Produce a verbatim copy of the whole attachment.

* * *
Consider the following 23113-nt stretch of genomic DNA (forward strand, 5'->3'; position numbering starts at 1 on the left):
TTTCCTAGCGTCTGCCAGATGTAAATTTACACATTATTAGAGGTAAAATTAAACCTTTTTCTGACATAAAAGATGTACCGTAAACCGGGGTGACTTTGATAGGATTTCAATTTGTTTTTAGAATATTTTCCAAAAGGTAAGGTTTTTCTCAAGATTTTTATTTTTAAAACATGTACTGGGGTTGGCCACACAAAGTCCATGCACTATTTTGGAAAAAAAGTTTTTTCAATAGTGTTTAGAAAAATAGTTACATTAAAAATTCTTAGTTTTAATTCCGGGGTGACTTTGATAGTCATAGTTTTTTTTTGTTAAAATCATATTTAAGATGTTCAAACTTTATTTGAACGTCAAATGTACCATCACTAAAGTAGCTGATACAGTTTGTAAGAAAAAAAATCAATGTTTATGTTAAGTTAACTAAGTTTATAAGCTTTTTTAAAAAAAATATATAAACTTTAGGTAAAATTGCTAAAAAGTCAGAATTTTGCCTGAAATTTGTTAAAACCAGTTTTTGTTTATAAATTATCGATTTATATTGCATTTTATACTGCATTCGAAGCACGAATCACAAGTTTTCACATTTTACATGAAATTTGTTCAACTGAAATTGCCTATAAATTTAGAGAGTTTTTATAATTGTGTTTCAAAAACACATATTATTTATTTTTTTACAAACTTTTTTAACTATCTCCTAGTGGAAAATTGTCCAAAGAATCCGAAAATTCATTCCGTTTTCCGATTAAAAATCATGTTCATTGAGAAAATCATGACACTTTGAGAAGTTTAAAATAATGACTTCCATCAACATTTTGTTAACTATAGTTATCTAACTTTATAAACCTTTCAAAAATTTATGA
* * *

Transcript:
Consider the following 23113-nt stretch of genomic DNA (forward strand, 5'->3'; position numbering starts at 1 on the left):
TTTCCTAGCGTCTGCCAGATGTAAATTTACACATTATTAGAGGTAAAATTAAACCTTTTTCTGACATAAAAGATGTACCGTAAACCGGGGTGACTTTGATAGGATTTCAATTTGTTTTTAGAATATTTTCCAAAAGGTAAGGTTTTTCTCAAGATTTTTATTTTTAAAACATGTACTGGGGTTGGCCACACAAAGTCCATGCACTATTTTGGAAAAAAAGTTTTTTCAATAGTGTTTAGAAAAATAGTTACATTAAAAATTCTTAGTTTTAATTCCGGGGTGACTTTGATAGTCATAGTTTTTTTTTGTTAAAATCATATTTAAGATGTTCAAACTTTATTTGAACGTCAAATGTACCATCACTAAAGTAGCTGATACAGTTTGTAAGAAAAAAAATCAATGTTTATGTTAAGTTAACTAAGTTTATAAGCTTTTTTAAAAAAAATATATAAACTTTAGGTAAAATTGCTAAAAAGTCAGAATTTTGCCTGAAATTTGTTAAAACCAGTTTTTGTTTATAAATTATCGATTTATATTGCATTTTATACTGCATTCGAAGCACGAATCACAAGTTTTCACATTTTACATGAAATTTGTTCAACTGAAATTGCCTATAAATTTAGAGAGTTTTTATAATTGTGTTTCAAAAACACATATTATTTATTTTTTTACAAACTTTTTTAACTATCTCCTAGTGGAAAATTGTCCAAAGAATCCGAAAATTCATTCCGTTTTCCGATTAAAAATCATGTTCATTGAGAAAATCATGACACTTTGAGAAGTTTAAAATAATGACTTCCATCAACATTTTGTTAACTATAGTTATCTAACTTTATAAACCTTTCAAAAATTTATGA